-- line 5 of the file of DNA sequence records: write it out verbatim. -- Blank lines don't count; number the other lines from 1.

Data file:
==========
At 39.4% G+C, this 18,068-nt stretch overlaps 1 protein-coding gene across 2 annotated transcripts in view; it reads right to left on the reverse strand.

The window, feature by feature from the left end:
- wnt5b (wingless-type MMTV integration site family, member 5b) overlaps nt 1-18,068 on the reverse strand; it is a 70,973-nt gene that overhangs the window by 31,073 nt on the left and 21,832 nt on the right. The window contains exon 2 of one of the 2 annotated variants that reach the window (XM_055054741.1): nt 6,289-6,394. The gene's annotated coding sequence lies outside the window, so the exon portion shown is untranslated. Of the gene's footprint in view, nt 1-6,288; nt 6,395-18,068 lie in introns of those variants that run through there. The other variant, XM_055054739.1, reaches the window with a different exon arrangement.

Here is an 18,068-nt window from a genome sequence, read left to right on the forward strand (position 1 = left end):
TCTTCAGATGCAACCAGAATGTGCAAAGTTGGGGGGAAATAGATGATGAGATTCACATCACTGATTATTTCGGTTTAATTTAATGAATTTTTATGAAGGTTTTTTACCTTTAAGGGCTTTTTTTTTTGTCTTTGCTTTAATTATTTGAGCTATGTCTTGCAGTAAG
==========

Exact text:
TCTTCAGATGCAACCAGAATGTGCAAAGTTGGGGGGAAATAGATGATGAGATTCACATCACTGATTATTTCGGTTTAATTTAATGAATTTTTATGAAGGTTTTTTACCTTTAAGGGCTTTTTTTTTTGTCTTTGCTTTAATTATTTGAGCTATGTCTTGCAGTAAG